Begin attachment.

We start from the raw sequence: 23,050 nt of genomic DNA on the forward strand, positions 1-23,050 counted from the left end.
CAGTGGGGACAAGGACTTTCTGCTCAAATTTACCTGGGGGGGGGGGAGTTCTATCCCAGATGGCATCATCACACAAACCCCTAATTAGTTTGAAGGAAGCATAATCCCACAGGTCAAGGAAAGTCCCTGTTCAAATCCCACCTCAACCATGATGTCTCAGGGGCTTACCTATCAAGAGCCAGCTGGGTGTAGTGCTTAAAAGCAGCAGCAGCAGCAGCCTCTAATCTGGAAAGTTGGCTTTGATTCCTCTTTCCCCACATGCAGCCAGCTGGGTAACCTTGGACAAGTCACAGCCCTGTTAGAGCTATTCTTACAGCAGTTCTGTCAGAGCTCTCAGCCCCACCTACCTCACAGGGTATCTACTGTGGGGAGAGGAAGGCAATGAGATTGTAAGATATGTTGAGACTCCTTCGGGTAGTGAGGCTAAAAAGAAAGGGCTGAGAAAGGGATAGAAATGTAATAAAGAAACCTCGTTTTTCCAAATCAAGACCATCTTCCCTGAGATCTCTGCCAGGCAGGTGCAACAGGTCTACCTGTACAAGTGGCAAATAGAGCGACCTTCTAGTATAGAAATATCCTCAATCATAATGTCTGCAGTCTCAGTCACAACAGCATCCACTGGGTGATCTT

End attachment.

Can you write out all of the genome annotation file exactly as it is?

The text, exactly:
We start from the raw sequence: 23,050 nt of genomic DNA on the forward strand, positions 1-23,050 counted from the left end.
CAGTGGGGACAAGGACTTTCTGCTCAAATTTACCTGGGGGGGGGGGAGTTCTATCCCAGATGGCATCATCACACAAACCCCTAATTAGTTTGAAGGAAGCATAATCCCACAGGTCAAGGAAAGTCCCTGTTCAAATCCCACCTCAACCATGATGTCTCAGGGGCTTACCTATCAAGAGCCAGCTGGGTGTAGTGCTTAAAAGCAGCAGCAGCAGCAGCCTCTAATCTGGAAAGTTGGCTTTGATTCCTCTTTCCCCACATGCAGCCAGCTGGGTAACCTTGGACAAGTCACAGCCCTGTTAGAGCTATTCTTACAGCAGTTCTGTCAGAGCTCTCAGCCCCACCTACCTCACAGGGTATCTACTGTGGGGAGAGGAAGGCAATGAGATTGTAAGATATGTTGAGACTCCTTCGGGTAGTGAGGCTAAAAAGAAAGGGCTGAGAAAGGGATAGAAATGTAATAAAGAAACCTCGTTTTTCCAAATCAAGACCATCTTCCCTGAGATCTCTGCCAGGCAGGTGCAACAGGTCTACCTGTACAAGTGGCAAATAGAGCGACCTTCTAGTATAGAAATATCCTCAATCATAATGTCTGCAGTCTCAGTCACAACAGCATCCACTGGGTGATCTT